Reviewed by: Denica McCall
What is amyotrophic lateral sclerosis (ALS)? (also known as Lou Gehrig’s disease)
Why does God allow innocent people to suffer? Answer
What about the issue of suffering? Doesn’t this prove that there is no God and that we are on our own? Answer
Does God feel our pain? Answer
How can we know there’s a God? Answer
What if the cosmos is all that there is? Answer
If God made everything, who made God? Answer
|Featuring:||Felicity Jones … Jane Hawking
Eddie Redmayne … Stephen Hawking
Charlie Cox … Jonathan Hellyer Jones
Emily Watson … Isobel Hawking
David Thewlis … Dennis Sciama
Adam Godley … Senior Doctor
Harry Lloyd … Brian
Simon McBurney … Frank Hawking
Maxine Peake … Elaine Mason
Charlotte Hope … Philippa Hawking
See all »
|Director:||James Marsh—“Man on Wire”|
|Producer:||Working Title Films|
“The extraordinary story of Jane and Stephen Hawking”
“The Theory of Everything” is the true story of the world-renowned physicist Stephen Hawking and his wife Jane. The film opens during the time Hawking is attending Cambridge University and trying to choose his area of focus within the realm of physics. He meets Jane (Felicity Jones of “The Amazing Spider-Man 2”), an art student, and they quickly fall in love despite the differences of their beliefs. Hawking is a pronounced atheist, seeking to find the one equation that will explain everything in the universe, while Jane is a member of the Church of England.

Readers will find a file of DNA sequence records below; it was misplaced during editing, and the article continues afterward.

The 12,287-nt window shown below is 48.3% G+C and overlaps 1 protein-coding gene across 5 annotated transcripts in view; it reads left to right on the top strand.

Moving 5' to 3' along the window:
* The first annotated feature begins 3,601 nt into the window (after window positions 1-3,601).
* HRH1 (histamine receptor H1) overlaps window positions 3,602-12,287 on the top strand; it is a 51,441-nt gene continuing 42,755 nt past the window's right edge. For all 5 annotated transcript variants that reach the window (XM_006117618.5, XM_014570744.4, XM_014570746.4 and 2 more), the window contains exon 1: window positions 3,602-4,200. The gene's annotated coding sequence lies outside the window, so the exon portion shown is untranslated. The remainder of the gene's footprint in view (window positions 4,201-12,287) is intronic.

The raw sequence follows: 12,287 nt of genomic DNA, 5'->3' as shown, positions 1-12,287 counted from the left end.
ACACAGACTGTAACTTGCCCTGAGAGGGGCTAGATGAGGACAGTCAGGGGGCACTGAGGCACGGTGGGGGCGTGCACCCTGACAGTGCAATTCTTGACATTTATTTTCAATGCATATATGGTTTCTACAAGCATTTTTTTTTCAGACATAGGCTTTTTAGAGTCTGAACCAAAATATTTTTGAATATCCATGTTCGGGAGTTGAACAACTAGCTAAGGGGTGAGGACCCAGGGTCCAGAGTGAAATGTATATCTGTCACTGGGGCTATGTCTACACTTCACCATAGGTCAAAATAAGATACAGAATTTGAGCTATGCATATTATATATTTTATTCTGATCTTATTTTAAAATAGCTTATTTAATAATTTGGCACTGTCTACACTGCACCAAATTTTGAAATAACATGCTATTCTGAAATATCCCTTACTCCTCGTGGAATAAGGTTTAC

It is while attending the university that Hawking begins to experience unusual physical symptoms and is then diagnosed with a debilitating disease affecting muscle control, a form of ALS. He is told he may have only two years to live and over time will lose more and more of his ability to move and function. Through the pursuit of Jane and the encouragement of his friends and professor, Hawking presses through and continues to pursue his dream of earning his PhD. He and Jane marry and begin a family, and the film shows the personal struggles they go through as Hawking’s physical state steadily declines. At the same time it portrays the physicist’s triumphs as he is internationally recognized for his revolutionary theories in his field and even writes his first book having to do with his chosen focus: time.
Overall, this movie mostly avoids sexual content, language and violence, which I found refreshing. There are a couple brief conversations that mention sex, there is one “damn” and virtually no violence. There are three or four scenes where couples are seen kissing, but nothing more. In one scene, a couple pages of a magazine are shown depicting scantily clad women. There is a scene where adultery by Jane may be implied, but it isn’t clear whether it actually happened. Thematically, the film has a few minor instances that may bother some people—a needle being inserted, coughing up blood, and the beginning of a surgery. These scenes are all brief, and they don’t show a lot. There are three or four scenes where characters are shown drinking or drunk.